So these calls for sovereignty aren’t just damaging because they reject the value of geopolitical unification. They’re damaging because they foster a culture of narcissistic individualism. And this is so clearly undesirable, because any system of people joined by common aims is automatically disadvantaged by it. The soldier that puts his pride before the ambitions of his army tends to die and/or frustrate his army’s efforts. The footballer that puts his pride before the ambitions of his team gets dropped to the bench and/or sold. Only once they becomes a little more modest and trust in the abilities of their colleagues do their partners better utilise them and discover their full potential. After all, there is no in ‘team’ (or ‘army’ for that matter).

In short, the value of unification is much greater than economics and sovereignty. Unification breaks barriers. It re-enforces bonds. Union will help us navigate the minefield of issues facing the world today. Most importantly, it’ll allow us to hone our efforts in the fight against climate change. Let’s learn from history. Instead of building walls, let’s knock them down

We are all Stronger In.

A.C. Stark

 

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23 thoughts on “In-Out, Shake it All About

  1. Thank you for following my blog. I hope you will get some pleasure from the mix of photography and history, ancient and modern. Was particularly interested in your agriculture post. Des.

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  2. I thank you for stopping past my blog today as it meant I linked up with yours. Passionate, insightful and more particularly on my wave length with so many of the posts of yours that I have read. Looking forward to reading more. Jacqui 😀

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  3. Pingback: Brexit or Bremain? Three electoral issues you probably haven’t heard much about from either campaign. | stuffnickwrites

  4. I have worn the uniform of my country in service to that country (The United States) and as I recall both Patriotism and Pride played a big part in my service experience so perhaps I have a little different take on Patriotism and Pride than some folks. The EU is a wreck and if it doesn’t get its immigration craze under control it is going to get a lot worse than it is now.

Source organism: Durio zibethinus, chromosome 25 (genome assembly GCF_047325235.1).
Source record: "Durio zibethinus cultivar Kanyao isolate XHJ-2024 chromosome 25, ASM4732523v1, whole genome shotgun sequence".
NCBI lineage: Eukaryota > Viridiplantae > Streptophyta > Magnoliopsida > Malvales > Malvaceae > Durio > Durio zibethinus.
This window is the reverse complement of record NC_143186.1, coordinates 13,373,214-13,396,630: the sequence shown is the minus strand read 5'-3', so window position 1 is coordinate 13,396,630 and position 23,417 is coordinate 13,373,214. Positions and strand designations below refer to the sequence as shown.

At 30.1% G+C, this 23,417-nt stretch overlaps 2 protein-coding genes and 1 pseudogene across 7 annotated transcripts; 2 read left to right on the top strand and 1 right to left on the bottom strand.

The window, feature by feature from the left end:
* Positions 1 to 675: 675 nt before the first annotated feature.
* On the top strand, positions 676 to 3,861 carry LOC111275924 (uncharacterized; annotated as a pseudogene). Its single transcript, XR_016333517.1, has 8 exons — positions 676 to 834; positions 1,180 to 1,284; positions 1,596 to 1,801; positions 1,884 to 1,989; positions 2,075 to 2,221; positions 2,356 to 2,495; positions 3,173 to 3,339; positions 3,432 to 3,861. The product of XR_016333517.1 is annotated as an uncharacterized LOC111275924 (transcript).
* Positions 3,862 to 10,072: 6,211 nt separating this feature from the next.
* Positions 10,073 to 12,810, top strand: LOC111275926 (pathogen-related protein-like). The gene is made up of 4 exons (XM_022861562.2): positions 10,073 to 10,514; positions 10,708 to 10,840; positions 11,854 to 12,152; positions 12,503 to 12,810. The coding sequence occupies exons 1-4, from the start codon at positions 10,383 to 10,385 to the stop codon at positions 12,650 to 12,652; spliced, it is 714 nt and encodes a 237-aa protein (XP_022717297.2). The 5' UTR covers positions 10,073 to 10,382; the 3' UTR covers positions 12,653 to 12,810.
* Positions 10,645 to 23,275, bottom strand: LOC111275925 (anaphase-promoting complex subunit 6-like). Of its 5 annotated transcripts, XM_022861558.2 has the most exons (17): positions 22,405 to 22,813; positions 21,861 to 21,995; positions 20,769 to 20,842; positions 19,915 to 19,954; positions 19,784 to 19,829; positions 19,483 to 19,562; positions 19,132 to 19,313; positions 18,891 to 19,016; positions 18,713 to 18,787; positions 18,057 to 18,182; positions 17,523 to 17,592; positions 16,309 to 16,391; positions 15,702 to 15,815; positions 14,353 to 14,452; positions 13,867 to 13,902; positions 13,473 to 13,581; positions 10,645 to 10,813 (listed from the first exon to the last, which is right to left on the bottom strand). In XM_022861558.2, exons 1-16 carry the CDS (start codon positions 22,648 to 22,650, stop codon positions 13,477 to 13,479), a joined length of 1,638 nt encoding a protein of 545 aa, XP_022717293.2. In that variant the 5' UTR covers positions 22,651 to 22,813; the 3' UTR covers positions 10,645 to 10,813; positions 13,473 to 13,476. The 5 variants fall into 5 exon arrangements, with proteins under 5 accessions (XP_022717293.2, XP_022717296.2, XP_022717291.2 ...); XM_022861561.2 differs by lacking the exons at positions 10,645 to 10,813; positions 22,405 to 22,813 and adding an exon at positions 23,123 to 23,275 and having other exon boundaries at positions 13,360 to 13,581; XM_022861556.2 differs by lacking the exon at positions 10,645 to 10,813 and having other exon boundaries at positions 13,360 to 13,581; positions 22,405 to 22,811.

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  5. Living in the US I wonder how much of the argument for exit is due to US arm –
    twisting behind the scenes. My reasoning is that the US probably feels that a Britain free of EU “constraints” can react unilaterally to requests from the US for various military partnerships and assistance.

    I’d be interested in comments and opinions.

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  6. Thank you for this; I concur entirely. Everything about this EU referendum is so wrong it’s hard to know where to begin, but you’ve found a clear, coherent angle on it that I think is very powerful. One of the many, many things that concern me about the debate is that, whatever the outcome, it risks permanently embedding nationalism, xenophobia and racism in our political discourse. I’m with Dr Johnson in believing that ‘patriotism is the last refuge of a scoundrel’ and all the jingoistic, flag-waving, Rule-Britannia nonsense coming out the ‘leave’ camp makes me wonder what century they’re living in. We can only pray that common sense prevails in June. Meanwhile, thank you for being a voice of reason and fellow-feeling: I have the misfortune to live in what’s officially the third-safest Tory seat in the country, and our local MP has pledged to vote Brexit. It can feel pretty lonely here sometimes! Nick.